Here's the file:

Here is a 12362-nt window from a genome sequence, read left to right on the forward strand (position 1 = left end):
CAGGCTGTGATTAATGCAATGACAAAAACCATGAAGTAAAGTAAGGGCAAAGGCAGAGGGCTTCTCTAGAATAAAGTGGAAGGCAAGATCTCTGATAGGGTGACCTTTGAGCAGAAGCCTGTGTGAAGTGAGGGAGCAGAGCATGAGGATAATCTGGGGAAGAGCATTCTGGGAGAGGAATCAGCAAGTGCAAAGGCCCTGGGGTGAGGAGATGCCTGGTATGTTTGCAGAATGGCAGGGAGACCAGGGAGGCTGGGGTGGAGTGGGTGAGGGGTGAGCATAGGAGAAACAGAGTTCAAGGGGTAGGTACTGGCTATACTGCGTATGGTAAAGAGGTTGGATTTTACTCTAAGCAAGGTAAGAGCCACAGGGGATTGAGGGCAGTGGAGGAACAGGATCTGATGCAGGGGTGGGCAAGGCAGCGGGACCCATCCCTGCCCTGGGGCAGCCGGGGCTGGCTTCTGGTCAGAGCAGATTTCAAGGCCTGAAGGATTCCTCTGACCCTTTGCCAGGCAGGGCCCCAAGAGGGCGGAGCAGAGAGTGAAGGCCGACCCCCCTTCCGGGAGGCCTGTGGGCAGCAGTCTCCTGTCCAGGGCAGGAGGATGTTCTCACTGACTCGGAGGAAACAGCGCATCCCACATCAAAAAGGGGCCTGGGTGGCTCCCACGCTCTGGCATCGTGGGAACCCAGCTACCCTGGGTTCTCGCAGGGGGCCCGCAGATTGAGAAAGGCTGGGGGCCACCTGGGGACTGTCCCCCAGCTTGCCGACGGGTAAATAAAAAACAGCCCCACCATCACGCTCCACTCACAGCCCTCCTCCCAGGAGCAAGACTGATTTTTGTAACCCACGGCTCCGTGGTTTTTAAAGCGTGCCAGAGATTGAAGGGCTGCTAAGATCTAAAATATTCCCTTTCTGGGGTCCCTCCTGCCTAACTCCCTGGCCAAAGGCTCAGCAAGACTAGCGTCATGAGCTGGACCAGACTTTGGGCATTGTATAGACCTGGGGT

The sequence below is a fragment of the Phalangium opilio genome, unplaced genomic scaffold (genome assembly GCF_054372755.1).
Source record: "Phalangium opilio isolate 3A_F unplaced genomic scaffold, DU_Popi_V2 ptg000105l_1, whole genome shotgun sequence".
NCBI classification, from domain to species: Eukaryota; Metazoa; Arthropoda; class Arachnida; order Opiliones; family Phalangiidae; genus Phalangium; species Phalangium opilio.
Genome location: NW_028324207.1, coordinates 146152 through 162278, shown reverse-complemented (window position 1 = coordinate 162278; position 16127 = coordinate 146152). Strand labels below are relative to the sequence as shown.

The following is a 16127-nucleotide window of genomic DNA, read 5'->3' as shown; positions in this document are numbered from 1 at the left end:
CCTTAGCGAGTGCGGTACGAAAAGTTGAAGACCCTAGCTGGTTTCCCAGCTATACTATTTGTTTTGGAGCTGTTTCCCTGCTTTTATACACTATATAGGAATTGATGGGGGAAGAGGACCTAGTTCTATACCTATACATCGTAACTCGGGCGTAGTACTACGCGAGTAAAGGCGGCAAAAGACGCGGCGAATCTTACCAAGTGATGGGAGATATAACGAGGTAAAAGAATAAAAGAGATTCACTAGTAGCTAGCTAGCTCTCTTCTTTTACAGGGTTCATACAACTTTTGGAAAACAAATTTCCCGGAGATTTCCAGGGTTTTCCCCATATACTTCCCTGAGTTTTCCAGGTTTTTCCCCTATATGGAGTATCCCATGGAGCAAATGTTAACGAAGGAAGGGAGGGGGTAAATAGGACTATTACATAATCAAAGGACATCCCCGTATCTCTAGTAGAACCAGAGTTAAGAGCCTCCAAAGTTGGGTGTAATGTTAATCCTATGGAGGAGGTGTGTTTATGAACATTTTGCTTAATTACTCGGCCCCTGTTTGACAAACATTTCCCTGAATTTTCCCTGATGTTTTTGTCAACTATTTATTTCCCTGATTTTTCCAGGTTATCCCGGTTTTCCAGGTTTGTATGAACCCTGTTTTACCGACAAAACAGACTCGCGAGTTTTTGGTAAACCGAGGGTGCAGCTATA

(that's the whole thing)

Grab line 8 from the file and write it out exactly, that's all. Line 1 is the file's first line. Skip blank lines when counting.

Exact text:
CCTTAGCGAGTGCGGTACGAAAAGTTGAAGACCCTAGCTGGTTTCCCAGCTATACTATTTGTTTTGGAGCTGTTTCCCTGCTTTTATACACTATATAGGAATTGATGGGGGAAGAGGACCTAGTTCTATACCTATACATCGTAACTCGGGCGTAGTACTACGCGAGTAAAGGCGGCAAAAGACGCGGCGAATCTTACCAAGTGATGGGAGATATAACGAGGTAAAAGAATAAAAGAGATTCACTAGTAGCTAGCTAGCTCTCTTCTTTTACAGGGTTCATACAACTTTTGGAAAACAAATTTCCCGGAGATTTCCAGGGTTTTCCCCATATACTTCCCTGAGTTTTCCAGGTTTTTCCCCTATATGGAGTATCCCATGGAGCAAATGTTAACGAAGGAAGGGAGGGGGTAAATAGGACTATTACATAATCAAAGGACATCCCCGTATCTCTAGTAGAACCAGAGTTAAGAGCCTCCAAAGTTGGGTGTAATGTTAATCCTATGGAGGAGGTGTGTTTATGAACATTTTGCTTAATTACTCGGCCCCTGTTTGACAAACATTTCCCTGAATTTTCCCTGATGTTTTTGTCAACTATTTATTTCCCTGATTTTTCCAGGTTATCCCGGTTTTCCAGGTTTGTATGAACCCTGTTTTACCGACAAAACAGACTCGCGAGTTTTTGGTAAACCGAGGGTGCAGCTATA